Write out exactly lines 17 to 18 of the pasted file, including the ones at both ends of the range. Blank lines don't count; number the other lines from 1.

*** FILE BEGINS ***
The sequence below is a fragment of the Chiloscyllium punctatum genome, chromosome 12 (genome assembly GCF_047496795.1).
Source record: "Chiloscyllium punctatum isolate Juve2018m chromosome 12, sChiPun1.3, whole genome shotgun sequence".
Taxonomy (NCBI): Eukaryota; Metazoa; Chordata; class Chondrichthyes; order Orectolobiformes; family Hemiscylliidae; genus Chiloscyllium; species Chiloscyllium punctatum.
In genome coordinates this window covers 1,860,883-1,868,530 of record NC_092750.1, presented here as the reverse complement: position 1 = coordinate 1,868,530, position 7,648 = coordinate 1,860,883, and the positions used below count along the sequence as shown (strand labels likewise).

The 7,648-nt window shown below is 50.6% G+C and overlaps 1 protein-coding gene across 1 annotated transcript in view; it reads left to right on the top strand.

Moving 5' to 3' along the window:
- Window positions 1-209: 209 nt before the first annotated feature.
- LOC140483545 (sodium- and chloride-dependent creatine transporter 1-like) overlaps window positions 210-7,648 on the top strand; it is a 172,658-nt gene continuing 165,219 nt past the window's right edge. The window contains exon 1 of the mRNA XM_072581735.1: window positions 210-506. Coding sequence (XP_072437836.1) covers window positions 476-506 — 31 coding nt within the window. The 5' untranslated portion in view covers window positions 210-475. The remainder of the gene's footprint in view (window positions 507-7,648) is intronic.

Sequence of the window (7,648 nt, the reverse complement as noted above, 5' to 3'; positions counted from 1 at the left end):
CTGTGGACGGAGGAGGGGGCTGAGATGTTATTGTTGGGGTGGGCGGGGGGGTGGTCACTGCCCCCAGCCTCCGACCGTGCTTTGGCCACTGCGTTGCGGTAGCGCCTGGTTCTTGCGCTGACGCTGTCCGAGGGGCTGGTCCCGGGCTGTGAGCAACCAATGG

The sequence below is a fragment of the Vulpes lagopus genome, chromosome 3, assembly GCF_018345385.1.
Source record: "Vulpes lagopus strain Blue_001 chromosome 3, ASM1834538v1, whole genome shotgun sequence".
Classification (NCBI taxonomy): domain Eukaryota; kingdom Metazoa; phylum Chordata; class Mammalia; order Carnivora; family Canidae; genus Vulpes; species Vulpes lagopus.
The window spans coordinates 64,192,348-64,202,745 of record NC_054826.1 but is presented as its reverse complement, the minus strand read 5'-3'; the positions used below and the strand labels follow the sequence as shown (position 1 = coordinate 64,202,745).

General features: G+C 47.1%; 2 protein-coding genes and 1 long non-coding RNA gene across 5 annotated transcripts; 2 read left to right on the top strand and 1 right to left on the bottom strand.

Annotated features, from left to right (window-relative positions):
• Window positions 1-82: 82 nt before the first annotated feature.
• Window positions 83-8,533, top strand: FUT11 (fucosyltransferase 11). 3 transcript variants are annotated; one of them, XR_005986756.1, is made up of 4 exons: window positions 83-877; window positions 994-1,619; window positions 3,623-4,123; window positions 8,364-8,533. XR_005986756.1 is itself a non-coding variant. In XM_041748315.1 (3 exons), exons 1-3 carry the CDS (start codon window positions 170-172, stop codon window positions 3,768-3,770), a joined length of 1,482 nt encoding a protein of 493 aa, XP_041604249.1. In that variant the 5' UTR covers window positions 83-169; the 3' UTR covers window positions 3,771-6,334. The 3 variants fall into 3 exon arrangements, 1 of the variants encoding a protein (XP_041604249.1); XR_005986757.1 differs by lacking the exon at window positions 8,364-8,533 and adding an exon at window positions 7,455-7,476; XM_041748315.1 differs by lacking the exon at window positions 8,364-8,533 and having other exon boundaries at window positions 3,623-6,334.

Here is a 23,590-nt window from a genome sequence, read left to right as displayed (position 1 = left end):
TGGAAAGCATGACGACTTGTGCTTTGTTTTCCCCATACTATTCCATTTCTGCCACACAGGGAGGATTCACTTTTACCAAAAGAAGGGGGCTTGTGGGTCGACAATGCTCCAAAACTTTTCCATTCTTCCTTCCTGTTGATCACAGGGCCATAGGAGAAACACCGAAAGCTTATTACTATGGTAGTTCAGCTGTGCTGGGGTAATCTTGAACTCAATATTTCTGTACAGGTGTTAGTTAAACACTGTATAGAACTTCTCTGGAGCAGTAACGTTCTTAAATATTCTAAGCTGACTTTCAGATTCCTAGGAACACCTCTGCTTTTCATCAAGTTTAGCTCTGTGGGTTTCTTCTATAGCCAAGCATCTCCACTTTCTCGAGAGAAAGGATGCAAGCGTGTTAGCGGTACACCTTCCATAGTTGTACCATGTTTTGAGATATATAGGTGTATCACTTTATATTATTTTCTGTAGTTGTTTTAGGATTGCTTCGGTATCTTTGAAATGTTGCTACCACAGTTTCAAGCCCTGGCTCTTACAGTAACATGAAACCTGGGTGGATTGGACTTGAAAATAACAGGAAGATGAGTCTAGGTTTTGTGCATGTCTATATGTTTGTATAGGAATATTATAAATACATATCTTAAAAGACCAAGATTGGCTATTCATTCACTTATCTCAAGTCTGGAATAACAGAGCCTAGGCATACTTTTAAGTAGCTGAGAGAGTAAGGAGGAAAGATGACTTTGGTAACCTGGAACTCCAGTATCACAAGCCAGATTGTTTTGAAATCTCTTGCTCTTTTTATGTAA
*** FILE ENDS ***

• Window positions 1-82: 82 nt before the first annotated feature.
• Window positions 83-8,533, top strand: FUT11 (fucosyltransferase 11). 3 transcript variants are annotated; one of them, XR_005986756.1, is made up of 4 exons: window positions 83-877; window positions 994-1,619; window positions 3,623-4,123; window positions 8,364-8,533. XR_005986756.1 is itself a non-coding variant. In XM_041748315.1 (3 exons), exons 1-3 carry the CDS (start codon window positions 170-172, stop codon window positions 3,768-3,770), a joined length of 1,482 nt encoding a protein of 493 aa, XP_041604249.1. In that variant the 5' UTR covers window positions 83-169; the 3' UTR covers window positions 3,771-6,334. The 3 variants fall into 3 exon arrangements, 1 of the variants encoding a protein (XP_041604249.1); XR_005986757.1 differs by lacking the exon at window positions 8,364-8,533 and adding an exon at window positions 7,455-7,476; XM_041748315.1 differs by lacking the exon at window positions 8,364-8,533 and having other exon boundaries at window positions 3,623-6,334.